Jen Bertasi Liam

jen pic

Who I am…

I am a clinical social worker specializing in work with families, parents, young adults, adolescents and children. Some of the most common concerns of my clients include depression, anxiety, self-harmful behaviors, divorce, parenting challenges and a desire for overall improved family functioning.

I believe that healing comes in many forms – and can be accessed through different avenues. I do not subscribe to one form of therapy… but instead, prefer to know many aspects of different strategies – and then, with my client’s knowledge and understanding of themselves, help facilitate whichever approaches will be most beneficial. This belief and practice comes from years of personal and professional experience. That being said, I do subscribe to a handful of common theories that I tend to use most frequently in session. See below for these.

Before becoming a social worker I attended culinary school and worked as a professional chef – until finally deciding that carrots don’t offer much in the way of riveting conversation. After returning to school to complete my bachelors and masters degrees I worked in a variety of settings ranging from elementary, middle and high schools, a local county mental health office, an in-patient mental health hospital and a domestic violence shelter. These varied experiences have all significantly shaped the way in which I provide services.

When not in the office I can usually be found with my family or outside…or in the best case scenario, both!


What I believe….

I believe that therapy works best when it is collaborative. I see myself as a facilitator and guide who can assist you/your family/ child in deciding what works best for you. That being said, I do come to the table with a few strongly held beliefs about qualities and characteristics that healthy families and individuals have in common….(obviously the degree of mastery varies at each stage of life, from baby to grown adult)- that’s where I come in.

 

The Common C’sfor Families (circa 2014, JL)

Cooperative Communication – a system to communicate that includes respect, willingness, openness and equality

Comfort/Companionship – the ability & willingness to experience empathy, enjoyment, warmth and love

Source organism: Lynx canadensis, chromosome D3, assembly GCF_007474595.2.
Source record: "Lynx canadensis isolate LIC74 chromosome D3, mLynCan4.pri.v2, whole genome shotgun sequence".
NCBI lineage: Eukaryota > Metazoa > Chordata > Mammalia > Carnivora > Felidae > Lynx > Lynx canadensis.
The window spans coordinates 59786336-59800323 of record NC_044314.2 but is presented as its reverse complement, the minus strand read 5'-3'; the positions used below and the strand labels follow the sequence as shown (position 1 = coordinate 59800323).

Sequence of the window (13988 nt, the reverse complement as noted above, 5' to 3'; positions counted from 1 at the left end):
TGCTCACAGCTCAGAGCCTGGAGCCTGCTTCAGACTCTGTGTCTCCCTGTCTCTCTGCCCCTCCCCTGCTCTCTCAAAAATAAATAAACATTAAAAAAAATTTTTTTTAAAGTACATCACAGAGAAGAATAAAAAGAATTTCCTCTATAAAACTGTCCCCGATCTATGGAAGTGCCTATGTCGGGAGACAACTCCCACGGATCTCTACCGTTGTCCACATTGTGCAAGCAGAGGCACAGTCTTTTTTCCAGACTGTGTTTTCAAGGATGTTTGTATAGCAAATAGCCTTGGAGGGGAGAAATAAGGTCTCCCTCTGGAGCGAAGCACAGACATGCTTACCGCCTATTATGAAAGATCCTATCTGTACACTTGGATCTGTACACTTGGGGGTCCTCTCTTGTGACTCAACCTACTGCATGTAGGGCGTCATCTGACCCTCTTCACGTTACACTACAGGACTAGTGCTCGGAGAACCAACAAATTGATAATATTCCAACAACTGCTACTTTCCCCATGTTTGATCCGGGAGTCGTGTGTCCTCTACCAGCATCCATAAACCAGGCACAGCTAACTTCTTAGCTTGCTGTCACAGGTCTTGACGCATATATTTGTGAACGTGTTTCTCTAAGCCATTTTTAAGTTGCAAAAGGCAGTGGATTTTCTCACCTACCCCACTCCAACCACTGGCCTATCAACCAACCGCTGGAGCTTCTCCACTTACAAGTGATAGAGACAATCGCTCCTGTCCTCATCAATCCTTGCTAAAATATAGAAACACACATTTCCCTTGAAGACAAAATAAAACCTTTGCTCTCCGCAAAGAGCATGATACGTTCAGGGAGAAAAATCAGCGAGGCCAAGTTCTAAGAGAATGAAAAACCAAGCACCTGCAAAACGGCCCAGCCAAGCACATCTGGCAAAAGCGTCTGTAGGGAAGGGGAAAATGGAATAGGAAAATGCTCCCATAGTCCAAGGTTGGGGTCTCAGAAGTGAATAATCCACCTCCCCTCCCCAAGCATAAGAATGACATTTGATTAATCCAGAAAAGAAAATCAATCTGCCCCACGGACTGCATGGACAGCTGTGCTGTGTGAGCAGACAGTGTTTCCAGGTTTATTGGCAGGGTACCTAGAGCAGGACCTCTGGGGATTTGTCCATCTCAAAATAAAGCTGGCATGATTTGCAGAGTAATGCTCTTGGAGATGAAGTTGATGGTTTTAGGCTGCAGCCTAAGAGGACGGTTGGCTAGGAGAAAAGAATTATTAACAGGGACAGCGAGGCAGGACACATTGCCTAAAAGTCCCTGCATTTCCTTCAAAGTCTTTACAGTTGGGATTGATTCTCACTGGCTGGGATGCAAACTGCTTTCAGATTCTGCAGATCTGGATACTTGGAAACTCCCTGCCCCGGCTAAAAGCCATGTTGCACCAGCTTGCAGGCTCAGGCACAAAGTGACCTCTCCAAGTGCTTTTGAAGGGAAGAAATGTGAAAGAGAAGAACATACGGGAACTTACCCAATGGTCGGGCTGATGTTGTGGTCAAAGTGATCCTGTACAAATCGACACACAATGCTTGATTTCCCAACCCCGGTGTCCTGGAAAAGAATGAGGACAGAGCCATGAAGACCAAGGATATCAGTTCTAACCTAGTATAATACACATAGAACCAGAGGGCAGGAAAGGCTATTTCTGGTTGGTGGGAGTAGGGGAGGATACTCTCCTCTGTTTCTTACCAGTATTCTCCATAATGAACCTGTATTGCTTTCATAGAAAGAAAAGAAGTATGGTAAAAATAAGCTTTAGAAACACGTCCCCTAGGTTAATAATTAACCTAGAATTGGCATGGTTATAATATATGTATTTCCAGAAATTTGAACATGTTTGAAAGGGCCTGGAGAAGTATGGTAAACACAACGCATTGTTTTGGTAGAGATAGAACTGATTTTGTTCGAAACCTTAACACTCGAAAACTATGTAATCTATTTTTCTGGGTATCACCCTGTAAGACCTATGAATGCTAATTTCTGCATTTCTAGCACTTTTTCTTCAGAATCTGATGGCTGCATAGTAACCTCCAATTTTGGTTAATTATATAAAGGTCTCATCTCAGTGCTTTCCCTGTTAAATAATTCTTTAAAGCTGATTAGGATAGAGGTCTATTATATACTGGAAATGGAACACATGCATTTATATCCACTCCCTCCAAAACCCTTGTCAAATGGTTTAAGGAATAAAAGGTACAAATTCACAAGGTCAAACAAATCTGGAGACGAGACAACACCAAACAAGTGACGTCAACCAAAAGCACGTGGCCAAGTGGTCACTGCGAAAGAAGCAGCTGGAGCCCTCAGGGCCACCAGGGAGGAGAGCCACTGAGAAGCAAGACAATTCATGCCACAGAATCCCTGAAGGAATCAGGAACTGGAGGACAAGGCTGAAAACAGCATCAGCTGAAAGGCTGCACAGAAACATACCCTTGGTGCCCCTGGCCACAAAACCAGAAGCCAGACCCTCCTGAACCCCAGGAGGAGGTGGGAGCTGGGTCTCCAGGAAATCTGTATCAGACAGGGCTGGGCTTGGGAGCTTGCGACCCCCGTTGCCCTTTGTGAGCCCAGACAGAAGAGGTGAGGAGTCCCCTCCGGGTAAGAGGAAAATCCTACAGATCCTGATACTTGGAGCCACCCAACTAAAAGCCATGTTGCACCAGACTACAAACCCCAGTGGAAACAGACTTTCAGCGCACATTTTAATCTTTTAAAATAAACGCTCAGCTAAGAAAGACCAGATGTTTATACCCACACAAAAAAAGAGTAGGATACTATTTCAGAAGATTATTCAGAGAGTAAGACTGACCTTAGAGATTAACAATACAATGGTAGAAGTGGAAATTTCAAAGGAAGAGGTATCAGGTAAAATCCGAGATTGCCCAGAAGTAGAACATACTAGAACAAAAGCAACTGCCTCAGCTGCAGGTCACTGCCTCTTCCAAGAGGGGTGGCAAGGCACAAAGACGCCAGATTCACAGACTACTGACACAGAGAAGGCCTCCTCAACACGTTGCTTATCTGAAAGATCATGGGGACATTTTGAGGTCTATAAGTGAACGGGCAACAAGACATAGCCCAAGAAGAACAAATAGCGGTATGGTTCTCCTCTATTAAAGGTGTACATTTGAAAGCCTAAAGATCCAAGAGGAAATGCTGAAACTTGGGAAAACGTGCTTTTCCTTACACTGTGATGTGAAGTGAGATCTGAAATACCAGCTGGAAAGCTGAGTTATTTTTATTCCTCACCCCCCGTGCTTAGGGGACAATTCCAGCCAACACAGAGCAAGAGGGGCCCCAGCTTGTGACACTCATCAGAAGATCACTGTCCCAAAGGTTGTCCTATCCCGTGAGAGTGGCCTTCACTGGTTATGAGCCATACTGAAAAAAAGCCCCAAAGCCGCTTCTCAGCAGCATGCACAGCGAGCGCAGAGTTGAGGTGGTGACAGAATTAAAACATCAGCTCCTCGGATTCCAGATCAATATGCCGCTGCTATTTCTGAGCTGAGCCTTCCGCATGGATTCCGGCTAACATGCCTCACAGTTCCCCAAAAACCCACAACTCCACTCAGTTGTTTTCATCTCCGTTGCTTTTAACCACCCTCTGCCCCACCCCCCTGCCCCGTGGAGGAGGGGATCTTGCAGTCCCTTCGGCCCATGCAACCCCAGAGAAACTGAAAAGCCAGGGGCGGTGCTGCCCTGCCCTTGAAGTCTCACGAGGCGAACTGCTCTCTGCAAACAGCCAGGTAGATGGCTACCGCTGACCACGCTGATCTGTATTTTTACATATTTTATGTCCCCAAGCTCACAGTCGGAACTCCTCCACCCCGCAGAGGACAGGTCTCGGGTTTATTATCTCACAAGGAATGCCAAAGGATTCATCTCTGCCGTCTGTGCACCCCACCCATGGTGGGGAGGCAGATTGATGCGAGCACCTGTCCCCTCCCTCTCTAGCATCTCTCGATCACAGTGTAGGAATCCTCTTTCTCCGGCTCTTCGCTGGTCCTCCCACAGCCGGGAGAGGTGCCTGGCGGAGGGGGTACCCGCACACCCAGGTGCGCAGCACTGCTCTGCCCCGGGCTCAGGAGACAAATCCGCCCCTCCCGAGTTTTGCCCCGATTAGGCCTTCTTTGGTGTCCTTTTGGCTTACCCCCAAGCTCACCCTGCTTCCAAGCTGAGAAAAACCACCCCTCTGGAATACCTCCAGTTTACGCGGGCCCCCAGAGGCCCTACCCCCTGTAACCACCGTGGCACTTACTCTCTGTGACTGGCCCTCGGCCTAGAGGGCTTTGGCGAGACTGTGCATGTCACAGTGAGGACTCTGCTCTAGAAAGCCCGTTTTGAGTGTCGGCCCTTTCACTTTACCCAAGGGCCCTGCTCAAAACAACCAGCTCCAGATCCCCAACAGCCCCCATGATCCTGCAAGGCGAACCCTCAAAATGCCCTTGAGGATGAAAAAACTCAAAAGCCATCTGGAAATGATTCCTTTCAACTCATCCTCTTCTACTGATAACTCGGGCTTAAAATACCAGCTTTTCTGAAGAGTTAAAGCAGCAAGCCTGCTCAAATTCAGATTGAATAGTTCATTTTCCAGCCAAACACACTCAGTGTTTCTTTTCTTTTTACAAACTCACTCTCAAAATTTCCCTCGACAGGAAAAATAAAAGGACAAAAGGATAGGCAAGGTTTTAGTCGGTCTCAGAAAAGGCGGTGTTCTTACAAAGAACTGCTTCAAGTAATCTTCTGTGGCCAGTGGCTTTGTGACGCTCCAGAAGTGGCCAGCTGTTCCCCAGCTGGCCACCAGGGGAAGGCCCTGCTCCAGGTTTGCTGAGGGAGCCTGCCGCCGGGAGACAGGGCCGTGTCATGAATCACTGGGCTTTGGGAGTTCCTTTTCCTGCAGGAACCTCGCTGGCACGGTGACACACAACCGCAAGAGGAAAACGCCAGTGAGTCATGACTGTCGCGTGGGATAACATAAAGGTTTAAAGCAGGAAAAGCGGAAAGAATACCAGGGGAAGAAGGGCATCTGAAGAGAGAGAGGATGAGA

Challenge – can challenge each other (intentionally and unintentionally) to be better people and family members

Consistent & Credible – has a well defined structure & rhythm that includes traditions, is effective & predictable with a sense of relatedness, and is accountable (to themselves and others)

 

Shared S’s for Self (also circa 2014, JL)

Self Soothe – the ability to regulate self and manage emotions more often than not…and to have a relative balance in the emotions that are experienced

Socially Sustainable – can effectively express thoughts and feelings to engage others and make/maintain meaningful relationships… this includes conflict resolution and repair

Start & See it through – exercises the ability and willingness to focus on a task (school work, paying a bill, exercising…) and pace ones efforts/ energy to complete the goal…and persevere when the task becomes challenging

Sense of Self – has purpose, confidence, direction and interests

Obviously not everyone can attain all of the above elements, all of the time. But most people find life more enjoyable when they can access most of these qualities, most of the time. I see my role as helping clients identify and capitalize on strengths in the above areas while simultaneously addressing and building on the challenges.

***I also strongly believe that finding a therapist who is a good fit for you, your family and/or your child is imperative to a successful therapeutic experience. I often say that people tend to spend more time finding a pair of shoes than a therapist. While I am all for finding a good pair of running shoes, I also encourage you to shop around when looking for a therapist!

 


How I work….

As referenced above, I do not have a one-size-fits-all methodology. It is likely that how I work with you, your family, or your child will vary slightly from those who left the room before you. However, there are some strategies/tools that tend to be common among most clients. I am well versed in those below and draw on them most heavily in my practice…

Cognitive Behavioral Therapy (CBT) – Focuses on the connection between thoughts, feelings and behaviors – I help clients understand these connections so they can implement effective patterns that create positive change.